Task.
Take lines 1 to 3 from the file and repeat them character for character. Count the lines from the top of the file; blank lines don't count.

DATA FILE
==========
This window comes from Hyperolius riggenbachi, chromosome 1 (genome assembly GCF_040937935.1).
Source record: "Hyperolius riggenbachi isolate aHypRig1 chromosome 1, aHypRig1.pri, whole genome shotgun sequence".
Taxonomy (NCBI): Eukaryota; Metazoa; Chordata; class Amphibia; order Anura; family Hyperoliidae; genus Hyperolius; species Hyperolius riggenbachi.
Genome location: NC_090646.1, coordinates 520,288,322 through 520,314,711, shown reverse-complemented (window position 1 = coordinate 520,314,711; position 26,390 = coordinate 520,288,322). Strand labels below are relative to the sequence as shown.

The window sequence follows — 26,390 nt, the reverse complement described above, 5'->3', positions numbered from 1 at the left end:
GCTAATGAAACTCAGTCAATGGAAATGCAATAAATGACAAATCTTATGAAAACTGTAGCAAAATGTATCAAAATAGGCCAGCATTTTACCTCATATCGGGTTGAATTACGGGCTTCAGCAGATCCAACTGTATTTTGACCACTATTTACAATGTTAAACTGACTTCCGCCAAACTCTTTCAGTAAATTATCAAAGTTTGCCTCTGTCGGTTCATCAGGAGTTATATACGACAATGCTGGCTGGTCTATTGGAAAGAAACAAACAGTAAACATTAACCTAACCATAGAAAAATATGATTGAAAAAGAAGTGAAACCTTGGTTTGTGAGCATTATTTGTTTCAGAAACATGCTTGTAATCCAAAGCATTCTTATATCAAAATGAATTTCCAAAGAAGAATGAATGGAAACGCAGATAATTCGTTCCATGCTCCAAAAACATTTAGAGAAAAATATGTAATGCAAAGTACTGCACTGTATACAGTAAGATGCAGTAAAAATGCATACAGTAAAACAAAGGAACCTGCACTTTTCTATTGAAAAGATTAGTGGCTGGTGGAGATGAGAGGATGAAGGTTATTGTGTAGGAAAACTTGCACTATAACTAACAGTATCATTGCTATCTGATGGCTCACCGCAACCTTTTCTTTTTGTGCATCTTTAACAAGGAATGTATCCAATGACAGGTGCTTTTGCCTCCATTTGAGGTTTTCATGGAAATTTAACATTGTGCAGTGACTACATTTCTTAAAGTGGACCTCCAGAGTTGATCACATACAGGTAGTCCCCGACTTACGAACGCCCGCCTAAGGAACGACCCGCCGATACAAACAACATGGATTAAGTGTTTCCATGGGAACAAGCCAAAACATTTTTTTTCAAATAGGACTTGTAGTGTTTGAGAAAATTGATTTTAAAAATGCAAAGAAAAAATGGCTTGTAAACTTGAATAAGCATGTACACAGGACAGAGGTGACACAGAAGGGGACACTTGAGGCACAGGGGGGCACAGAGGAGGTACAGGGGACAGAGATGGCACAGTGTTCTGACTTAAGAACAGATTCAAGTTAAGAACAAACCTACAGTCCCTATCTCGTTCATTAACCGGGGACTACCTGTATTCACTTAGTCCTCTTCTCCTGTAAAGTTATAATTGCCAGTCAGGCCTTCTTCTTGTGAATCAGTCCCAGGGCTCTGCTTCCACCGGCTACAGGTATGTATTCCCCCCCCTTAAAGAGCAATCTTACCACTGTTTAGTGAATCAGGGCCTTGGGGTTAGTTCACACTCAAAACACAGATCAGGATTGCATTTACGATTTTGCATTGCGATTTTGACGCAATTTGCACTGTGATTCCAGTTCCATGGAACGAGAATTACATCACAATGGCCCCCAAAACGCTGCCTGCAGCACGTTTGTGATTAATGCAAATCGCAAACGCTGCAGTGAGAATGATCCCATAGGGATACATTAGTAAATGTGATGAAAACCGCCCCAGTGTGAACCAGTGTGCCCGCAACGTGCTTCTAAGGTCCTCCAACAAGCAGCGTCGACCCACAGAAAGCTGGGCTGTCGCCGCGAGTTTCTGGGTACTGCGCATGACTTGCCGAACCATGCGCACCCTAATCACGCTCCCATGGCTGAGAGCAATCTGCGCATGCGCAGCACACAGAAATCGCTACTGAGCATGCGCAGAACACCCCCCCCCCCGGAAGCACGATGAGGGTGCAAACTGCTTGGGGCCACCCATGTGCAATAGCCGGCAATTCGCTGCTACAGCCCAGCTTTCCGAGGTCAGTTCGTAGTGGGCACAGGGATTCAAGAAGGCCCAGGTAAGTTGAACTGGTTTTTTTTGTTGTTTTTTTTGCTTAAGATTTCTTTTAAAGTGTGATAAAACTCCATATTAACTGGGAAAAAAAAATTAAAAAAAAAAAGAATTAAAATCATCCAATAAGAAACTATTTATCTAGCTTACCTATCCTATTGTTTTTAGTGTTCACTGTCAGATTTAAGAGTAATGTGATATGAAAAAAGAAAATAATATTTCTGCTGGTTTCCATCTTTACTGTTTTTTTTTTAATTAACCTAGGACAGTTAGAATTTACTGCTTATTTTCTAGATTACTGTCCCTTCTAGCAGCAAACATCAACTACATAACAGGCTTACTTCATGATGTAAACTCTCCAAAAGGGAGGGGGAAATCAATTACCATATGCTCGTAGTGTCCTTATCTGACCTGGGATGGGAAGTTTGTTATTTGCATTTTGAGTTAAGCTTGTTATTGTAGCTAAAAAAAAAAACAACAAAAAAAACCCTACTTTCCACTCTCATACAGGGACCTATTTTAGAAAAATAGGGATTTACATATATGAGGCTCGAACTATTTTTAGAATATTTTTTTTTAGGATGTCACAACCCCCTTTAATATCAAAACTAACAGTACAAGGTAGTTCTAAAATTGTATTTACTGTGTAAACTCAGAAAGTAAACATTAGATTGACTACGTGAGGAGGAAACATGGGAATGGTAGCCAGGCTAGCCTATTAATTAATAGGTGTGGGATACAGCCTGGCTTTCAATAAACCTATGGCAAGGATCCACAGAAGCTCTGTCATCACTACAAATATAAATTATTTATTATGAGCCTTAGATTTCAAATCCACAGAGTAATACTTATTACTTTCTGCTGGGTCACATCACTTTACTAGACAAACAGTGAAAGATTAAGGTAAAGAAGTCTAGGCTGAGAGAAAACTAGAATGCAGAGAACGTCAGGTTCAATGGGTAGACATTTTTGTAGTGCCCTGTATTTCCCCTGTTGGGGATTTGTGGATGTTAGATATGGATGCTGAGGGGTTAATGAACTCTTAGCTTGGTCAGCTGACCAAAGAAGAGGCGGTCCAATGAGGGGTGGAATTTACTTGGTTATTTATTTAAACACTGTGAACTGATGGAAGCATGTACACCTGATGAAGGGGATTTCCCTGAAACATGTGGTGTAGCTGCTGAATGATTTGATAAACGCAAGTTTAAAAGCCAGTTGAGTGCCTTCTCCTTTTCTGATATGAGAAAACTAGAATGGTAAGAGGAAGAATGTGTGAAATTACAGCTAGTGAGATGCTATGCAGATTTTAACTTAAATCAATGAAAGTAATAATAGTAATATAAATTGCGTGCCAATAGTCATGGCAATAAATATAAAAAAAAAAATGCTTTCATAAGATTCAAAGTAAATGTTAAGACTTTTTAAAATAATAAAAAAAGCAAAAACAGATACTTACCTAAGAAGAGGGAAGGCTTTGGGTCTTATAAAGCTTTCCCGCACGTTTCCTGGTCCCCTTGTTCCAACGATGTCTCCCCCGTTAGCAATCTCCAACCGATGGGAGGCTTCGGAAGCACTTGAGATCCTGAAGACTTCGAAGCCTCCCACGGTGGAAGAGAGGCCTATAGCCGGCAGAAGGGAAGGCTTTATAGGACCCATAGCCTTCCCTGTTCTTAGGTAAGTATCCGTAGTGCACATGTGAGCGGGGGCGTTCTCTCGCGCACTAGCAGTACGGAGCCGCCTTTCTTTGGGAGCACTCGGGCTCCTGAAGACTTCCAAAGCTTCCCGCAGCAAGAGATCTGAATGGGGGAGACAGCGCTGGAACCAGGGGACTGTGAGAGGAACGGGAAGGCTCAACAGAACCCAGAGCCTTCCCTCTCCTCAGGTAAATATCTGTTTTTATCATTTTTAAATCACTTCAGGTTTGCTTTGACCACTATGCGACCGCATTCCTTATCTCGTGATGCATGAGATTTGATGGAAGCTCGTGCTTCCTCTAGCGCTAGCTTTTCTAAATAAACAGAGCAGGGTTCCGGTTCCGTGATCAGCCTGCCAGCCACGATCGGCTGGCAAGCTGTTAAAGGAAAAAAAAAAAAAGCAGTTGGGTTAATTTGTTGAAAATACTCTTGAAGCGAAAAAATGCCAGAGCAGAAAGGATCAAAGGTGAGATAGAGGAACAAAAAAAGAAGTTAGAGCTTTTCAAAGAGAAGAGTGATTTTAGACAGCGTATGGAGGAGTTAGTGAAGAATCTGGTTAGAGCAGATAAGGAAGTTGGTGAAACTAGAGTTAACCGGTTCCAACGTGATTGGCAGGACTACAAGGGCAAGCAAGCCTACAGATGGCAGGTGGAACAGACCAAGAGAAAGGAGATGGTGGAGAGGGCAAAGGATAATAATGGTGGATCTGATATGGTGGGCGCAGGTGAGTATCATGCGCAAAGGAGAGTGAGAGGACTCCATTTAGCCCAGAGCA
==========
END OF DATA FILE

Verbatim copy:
This window comes from Hyperolius riggenbachi, chromosome 1 (genome assembly GCF_040937935.1).
Source record: "Hyperolius riggenbachi isolate aHypRig1 chromosome 1, aHypRig1.pri, whole genome shotgun sequence".
Taxonomy (NCBI): Eukaryota; Metazoa; Chordata; class Amphibia; order Anura; family Hyperoliidae; genus Hyperolius; species Hyperolius riggenbachi.